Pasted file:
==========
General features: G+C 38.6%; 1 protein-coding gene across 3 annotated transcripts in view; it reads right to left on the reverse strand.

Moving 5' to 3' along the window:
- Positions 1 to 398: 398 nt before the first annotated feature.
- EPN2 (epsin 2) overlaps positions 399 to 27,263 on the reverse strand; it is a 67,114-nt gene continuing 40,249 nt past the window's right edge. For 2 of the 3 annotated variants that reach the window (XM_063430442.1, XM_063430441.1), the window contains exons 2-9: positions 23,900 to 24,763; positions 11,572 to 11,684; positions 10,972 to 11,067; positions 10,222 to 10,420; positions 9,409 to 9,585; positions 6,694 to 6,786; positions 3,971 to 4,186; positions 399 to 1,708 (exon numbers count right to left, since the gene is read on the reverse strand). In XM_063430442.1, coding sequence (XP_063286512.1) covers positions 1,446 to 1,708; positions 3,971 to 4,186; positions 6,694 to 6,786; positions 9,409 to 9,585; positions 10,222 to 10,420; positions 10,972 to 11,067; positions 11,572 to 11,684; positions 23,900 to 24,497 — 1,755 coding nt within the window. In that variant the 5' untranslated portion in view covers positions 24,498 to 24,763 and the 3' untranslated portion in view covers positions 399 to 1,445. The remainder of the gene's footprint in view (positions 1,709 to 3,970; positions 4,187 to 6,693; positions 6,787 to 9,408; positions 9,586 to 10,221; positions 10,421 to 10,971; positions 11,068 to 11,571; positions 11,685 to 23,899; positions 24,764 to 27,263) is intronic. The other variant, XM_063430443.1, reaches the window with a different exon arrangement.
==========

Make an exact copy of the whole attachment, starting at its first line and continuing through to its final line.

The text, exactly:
General features: G+C 38.6%; 1 protein-coding gene across 3 annotated transcripts in view; it reads right to left on the reverse strand.

Moving 5' to 3' along the window:
- Positions 1 to 398: 398 nt before the first annotated feature.
- EPN2 (epsin 2) overlaps positions 399 to 27,263 on the reverse strand; it is a 67,114-nt gene continuing 40,249 nt past the window's right edge. For 2 of the 3 annotated variants that reach the window (XM_063430442.1, XM_063430441.1), the window contains exons 2-9: positions 23,900 to 24,763; positions 11,572 to 11,684; positions 10,972 to 11,067; positions 10,222 to 10,420; positions 9,409 to 9,585; positions 6,694 to 6,786; positions 3,971 to 4,186; positions 399 to 1,708 (exon numbers count right to left, since the gene is read on the reverse strand). In XM_063430442.1, coding sequence (XP_063286512.1) covers positions 1,446 to 1,708; positions 3,971 to 4,186; positions 6,694 to 6,786; positions 9,409 to 9,585; positions 10,222 to 10,420; positions 10,972 to 11,067; positions 11,572 to 11,684; positions 23,900 to 24,497 — 1,755 coding nt within the window. In that variant the 5' untranslated portion in view covers positions 24,498 to 24,763 and the 3' untranslated portion in view covers positions 399 to 1,445. The remainder of the gene's footprint in view (positions 1,709 to 3,970; positions 4,187 to 6,693; positions 6,787 to 9,408; positions 9,586 to 10,221; positions 10,421 to 10,971; positions 11,068 to 11,571; positions 11,685 to 23,899; positions 24,764 to 27,263) is intronic. The other variant, XM_063430443.1, reaches the window with a different exon arrangement.